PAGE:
How do the answers become points? It isn't actually explained on the show, which we find to be something of a gratuitous over-simplification. Thirty points for an answer given in no time at all, 1 point lost for each tenth of a second before the contestant finishes giving the correct answer, and nothing for a wrong answer. Right in 2.3 seconds? Seven points!

Next comes the show's recurring challenge, the Co-ordination round. At various intervals throughout the show, each of the contestants will invited to turn a digital eggtimer so that all of the virtual "sand" runs from the top to the bottom. Simple, just put the white bit at the top and the blue bit at the bottom. The special difficulty is that the contestant has to do this while strapped to a gyroscope that's spinning and turning them all the while. A perfect performance will see the sand drain in 20 seconds, and that's worth 300 points; the points drain away to zero if the task's not complete after 90 seconds.

Only one player does this before round three, the Memory round. This tests the bit of the brain that does something or other, we know they said what but we can't remember. This round falls into three segments. In part one, the contestants are shown ten pairs of pictures: someone who claims to be a famous celebrity (though we only recognise about half of these people) and a regular inanimate object. The challenge is to remember the pairs, and associate two people with their nominated object. Four questions like this, 20 points available, and 5 seconds to think.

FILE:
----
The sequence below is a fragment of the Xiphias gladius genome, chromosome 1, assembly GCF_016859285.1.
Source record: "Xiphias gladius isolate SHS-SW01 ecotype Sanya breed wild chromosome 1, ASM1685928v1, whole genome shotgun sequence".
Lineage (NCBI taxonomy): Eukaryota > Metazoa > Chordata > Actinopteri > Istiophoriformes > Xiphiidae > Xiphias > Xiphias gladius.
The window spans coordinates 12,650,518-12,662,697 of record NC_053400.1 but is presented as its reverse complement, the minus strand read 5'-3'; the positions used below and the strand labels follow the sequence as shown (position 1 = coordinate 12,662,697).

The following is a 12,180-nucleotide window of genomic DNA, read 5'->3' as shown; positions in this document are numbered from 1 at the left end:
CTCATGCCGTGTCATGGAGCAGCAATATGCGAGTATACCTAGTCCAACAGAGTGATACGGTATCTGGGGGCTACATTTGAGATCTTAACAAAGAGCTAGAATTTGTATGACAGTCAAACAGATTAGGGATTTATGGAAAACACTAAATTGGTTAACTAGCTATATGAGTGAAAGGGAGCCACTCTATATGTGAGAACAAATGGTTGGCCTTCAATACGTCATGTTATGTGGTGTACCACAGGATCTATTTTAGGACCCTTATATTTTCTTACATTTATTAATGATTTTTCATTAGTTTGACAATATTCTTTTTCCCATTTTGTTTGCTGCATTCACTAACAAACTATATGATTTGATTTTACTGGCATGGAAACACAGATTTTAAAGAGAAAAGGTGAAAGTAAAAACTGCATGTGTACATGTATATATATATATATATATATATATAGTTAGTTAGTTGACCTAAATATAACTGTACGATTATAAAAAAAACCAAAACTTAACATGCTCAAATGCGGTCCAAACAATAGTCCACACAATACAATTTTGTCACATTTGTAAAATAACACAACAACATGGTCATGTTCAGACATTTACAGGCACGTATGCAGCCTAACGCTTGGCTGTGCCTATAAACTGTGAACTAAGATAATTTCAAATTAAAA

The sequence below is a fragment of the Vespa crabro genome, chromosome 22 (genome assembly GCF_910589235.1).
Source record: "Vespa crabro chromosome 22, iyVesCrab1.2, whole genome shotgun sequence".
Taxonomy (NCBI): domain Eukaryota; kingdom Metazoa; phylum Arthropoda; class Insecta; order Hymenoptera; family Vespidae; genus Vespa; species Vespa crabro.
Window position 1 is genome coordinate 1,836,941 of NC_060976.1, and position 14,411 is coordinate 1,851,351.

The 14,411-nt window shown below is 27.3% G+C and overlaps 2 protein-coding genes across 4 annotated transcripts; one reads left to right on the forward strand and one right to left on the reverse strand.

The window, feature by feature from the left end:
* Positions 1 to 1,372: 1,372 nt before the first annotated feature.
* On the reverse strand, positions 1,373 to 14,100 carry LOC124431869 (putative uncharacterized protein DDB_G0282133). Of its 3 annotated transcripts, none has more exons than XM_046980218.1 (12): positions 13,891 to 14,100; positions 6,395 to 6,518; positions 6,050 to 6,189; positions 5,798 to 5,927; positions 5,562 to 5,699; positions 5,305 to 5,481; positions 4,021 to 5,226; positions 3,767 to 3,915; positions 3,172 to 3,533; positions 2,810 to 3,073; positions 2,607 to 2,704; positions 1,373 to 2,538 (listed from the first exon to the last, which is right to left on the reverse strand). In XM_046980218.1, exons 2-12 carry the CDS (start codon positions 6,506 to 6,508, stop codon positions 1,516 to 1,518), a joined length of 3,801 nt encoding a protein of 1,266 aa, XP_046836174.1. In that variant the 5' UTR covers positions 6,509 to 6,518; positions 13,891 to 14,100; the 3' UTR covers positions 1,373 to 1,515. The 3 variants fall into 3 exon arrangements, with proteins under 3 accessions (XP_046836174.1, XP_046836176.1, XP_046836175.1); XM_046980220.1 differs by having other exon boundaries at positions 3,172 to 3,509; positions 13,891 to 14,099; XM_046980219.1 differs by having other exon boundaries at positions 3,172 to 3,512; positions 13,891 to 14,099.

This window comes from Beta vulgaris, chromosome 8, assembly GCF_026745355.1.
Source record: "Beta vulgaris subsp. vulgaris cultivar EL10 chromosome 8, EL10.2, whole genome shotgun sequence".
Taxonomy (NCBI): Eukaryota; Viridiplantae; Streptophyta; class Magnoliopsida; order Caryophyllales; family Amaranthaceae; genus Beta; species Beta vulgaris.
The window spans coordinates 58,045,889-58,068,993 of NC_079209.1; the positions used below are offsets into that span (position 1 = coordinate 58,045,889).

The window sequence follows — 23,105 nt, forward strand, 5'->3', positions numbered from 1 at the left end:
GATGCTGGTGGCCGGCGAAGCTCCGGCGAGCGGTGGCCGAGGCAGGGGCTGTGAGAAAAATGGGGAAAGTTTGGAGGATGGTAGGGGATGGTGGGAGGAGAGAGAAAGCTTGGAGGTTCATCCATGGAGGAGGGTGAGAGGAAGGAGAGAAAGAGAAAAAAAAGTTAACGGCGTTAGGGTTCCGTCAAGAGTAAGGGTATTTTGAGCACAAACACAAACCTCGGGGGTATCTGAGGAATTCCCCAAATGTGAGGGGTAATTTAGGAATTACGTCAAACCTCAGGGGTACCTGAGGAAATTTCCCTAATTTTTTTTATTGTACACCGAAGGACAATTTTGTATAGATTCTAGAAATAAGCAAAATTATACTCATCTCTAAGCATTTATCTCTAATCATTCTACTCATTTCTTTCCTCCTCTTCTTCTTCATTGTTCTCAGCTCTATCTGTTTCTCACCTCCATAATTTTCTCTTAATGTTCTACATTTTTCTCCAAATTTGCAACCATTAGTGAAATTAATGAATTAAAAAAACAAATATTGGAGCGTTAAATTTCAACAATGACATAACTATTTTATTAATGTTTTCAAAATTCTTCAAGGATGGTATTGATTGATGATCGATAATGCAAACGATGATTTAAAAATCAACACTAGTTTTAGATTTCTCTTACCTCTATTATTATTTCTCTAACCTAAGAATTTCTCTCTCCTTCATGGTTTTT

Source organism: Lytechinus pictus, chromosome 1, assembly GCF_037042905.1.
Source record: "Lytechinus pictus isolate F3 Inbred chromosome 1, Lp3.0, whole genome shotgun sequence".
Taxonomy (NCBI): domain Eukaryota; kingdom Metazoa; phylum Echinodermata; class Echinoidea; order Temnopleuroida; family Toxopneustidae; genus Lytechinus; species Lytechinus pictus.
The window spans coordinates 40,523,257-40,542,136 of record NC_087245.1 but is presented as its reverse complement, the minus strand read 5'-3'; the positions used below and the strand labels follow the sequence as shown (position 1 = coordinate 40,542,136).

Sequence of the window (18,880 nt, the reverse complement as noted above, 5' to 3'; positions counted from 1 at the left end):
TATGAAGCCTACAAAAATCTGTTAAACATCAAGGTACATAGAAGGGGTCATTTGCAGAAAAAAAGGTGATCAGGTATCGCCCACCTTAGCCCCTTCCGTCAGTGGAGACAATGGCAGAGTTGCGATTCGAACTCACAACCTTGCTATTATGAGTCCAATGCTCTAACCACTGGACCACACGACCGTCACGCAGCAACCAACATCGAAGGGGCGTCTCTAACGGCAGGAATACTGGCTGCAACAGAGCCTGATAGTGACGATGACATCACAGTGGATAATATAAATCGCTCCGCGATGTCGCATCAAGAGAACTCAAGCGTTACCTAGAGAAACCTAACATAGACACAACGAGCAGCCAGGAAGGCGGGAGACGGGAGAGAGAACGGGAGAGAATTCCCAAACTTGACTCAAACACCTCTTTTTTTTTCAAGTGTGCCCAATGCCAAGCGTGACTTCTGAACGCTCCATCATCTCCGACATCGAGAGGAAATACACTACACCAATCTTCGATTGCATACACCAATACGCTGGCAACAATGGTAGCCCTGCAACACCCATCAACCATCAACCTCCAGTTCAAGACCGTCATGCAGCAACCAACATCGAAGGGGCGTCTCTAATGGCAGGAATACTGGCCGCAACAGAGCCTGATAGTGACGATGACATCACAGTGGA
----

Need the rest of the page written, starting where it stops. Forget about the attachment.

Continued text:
Britain's Best Brain The gyroscope round makes for less good television.

For phase two, there's an association between the objects – appearing in the same order as before – and sound effects. The contestants are challenged to identify the object from its sound. Again, four questions, this time for 25 points, and 5 seconds before they drop away to nothing. Responses are made by pressing the appropriate item on a touchscreen thingummy. In the final part, the challenge is to identify the famous person from the sound alone, backtracking through the everyday object. Four questions, 30 points, and the statutory five seconds.

Two more contestants play the gyroscope thing either side of the commercial break, and there's a trick question for viewers to ponder while fast forwarding through the adverts. Then it's into round four, recognition. This one falls into two parts. Part one asks the players to identify three shapes they see in a picture from eight possibilities. Some of the shapes are similar, but not the same. Three questions in this part, 60 points per question, and ten seconds to answer.

The second part is spot-the-difference. Rather than have the two pictures appear on screen side by side, the two are shown one after each other, with a brief period of grey screen between the two, so that it's not entirely obvious. Just two of these differences, again 60 points at stake, ten seconds to retrieve some of them.